Guide to Postgraduate Applications • Popular Master's Courses

Master’s Programme Inquiry Email Made Easy: Sample Included

POSTED ON 08/10/2023 BY The Red Pen

Person composing an email inquiry for assistance

The online application process for master’s degree courses often leaves applicants with numerous unanswered questions. Sending a master’s programme inquiry email to a graduate school gets you the correct information and helps you build connections that positively affect your application. In this article, we explain a master’s programme inquiry email, its importance and how you can craft one, along with a sample for your reference. 

What is a master’s programme inquiry email

A  master’s programme inquiry email refers to a letter sent to a graduate school’s admissions office or a faculty of a specific programme. It enables you to introduce yourself, express interest in a programme, get unavailable information or explain a personal situation. For example, you may be concerned about the 16-year minimum undergraduate requirement and want to assess your chances with a 15-year bachelor’s degree. You may wish to explain a low GPA and gaps in your academic or professional history. In such a scenario, as your trusted postgraduate admissions counsellors, we recommend that you email a graduate school to secure direct answers and clarifications. While you aren’t obligated to send this email, we consider it good practice. 

What must a master’s programme inquiry email include? 

Whether it’s information you seek or wish to explain a personal situation to the admissions committee, a well-written inquiry email goes a long way. Typically, the word limit should be anywhere between 100 and 300 words. The tone of voice must be formal, crisp and academic. Here are a few guidelines: 

1) Personalise your email

While graduate school inquiry emails often have similar structures, and you can always use a sample template as a reference letter to create yours, giving it a personal touch is essential. Doing so increases the likelihood of receiving accurate and meaningful information in response. It also demonstrates professionalism and consideration, enhancing the overall efficacy of your communication.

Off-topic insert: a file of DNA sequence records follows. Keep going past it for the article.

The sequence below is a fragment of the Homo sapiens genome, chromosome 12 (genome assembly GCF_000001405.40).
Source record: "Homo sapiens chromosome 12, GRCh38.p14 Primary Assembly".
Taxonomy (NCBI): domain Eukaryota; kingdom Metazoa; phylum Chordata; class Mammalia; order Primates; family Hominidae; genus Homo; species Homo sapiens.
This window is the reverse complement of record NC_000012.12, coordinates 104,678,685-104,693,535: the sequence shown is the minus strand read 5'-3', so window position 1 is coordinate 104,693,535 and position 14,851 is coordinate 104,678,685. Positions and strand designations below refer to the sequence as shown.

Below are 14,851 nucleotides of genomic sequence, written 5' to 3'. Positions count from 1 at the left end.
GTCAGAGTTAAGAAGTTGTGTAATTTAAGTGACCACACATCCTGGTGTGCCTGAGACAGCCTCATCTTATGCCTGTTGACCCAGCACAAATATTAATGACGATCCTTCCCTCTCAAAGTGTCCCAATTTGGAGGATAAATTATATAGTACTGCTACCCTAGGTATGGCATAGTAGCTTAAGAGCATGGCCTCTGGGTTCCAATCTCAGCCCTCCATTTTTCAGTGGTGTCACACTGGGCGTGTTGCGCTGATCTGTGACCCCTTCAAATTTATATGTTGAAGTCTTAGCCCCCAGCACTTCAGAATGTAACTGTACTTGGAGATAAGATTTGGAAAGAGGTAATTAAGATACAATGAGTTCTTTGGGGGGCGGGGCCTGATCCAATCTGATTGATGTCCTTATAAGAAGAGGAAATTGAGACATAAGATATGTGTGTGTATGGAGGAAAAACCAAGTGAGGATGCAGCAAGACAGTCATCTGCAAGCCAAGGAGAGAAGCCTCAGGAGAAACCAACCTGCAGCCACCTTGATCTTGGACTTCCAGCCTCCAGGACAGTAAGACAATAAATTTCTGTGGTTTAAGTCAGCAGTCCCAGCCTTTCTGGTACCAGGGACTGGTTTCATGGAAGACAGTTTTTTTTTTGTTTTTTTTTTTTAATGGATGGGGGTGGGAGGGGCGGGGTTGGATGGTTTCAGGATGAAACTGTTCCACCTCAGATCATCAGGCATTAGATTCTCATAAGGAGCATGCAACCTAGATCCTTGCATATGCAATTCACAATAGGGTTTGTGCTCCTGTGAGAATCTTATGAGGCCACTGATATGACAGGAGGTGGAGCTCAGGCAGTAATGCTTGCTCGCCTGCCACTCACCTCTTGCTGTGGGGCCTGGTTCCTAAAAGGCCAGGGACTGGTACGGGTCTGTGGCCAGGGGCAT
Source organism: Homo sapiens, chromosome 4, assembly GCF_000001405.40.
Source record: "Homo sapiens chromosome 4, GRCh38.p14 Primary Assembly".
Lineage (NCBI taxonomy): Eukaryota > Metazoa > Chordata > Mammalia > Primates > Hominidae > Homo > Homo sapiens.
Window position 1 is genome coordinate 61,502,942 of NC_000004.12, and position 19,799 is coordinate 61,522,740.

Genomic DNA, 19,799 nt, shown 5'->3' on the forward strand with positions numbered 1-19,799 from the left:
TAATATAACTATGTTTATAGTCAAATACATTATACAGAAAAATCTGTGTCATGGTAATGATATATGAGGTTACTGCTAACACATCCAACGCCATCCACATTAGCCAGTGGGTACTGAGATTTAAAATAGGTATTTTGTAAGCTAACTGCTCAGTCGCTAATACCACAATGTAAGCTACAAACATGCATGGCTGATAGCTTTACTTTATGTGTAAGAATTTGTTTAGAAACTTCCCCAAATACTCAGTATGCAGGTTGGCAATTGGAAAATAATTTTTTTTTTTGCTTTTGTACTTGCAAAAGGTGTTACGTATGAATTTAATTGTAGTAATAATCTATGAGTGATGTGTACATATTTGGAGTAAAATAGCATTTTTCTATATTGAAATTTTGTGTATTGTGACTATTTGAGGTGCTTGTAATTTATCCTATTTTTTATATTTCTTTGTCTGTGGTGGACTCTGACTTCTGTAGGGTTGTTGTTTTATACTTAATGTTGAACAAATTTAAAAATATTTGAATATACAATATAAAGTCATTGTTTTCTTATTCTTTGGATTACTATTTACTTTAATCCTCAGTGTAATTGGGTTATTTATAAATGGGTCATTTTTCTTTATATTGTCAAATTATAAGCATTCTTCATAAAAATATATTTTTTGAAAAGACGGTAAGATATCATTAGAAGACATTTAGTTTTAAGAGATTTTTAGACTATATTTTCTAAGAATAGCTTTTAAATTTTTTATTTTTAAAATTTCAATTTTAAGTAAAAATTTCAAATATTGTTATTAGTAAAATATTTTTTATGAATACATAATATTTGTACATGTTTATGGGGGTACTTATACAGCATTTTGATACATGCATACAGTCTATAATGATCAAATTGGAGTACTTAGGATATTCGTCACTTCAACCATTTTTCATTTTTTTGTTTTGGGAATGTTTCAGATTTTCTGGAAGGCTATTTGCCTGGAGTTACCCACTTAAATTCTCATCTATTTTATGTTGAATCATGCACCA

2) Create a strong subject line

An email subject line is the first thing the admissions office sees and can determine whether your email gets opened. While you must include critical details and purpose, subject lines should be concise and easily scannable. Forty-one characters, or seven words, is ideal for a subject line. Ambiguous and long subject lines may get ignored or cut. As postgraduate counsellors, we recommend that applicants begin their subject lines with an action verb. Look at these professional email subject line examples: “Inquiry about master’s in finance” or “Highlighting interest in the M.Phil programme”. Consider referencing prior communication (if any) in the subject line for continuity and recognition. For example, “Follow-up on MA inquiry”.

3) Use appropriate salutations

Begin your email by addressing the recipient formally. Your message should open with the salutation “Dear,” accompanied by the accurate title and surname of the recipient. It is of utmost importance to verify the recipient’s title. Some professors prefer using “Dr.” instead of “Prof.” as their title, especially if they have a PhD. Using an incorrect title or name indicates insufficient preliminary research and projects an unprofessional image. If you’re unsure who to address in this email, “To the Admissions Committee” or “Dear Admissions Committee” should suffice. 

4) Open with impactful introductions and intent

Start the introductory paragraph by introducing yourself and outlining the purpose of your communication. Adopting a direct and sincere approach by expressing your intent is crucial to convey your message effectively. Address the application’s specific aspects causing confusion and demonstrate a genuine interest in seeking clarification. For instance, if you need to understand the contrast between a lower GPA and a strong GRE score, mention it right in the beginning.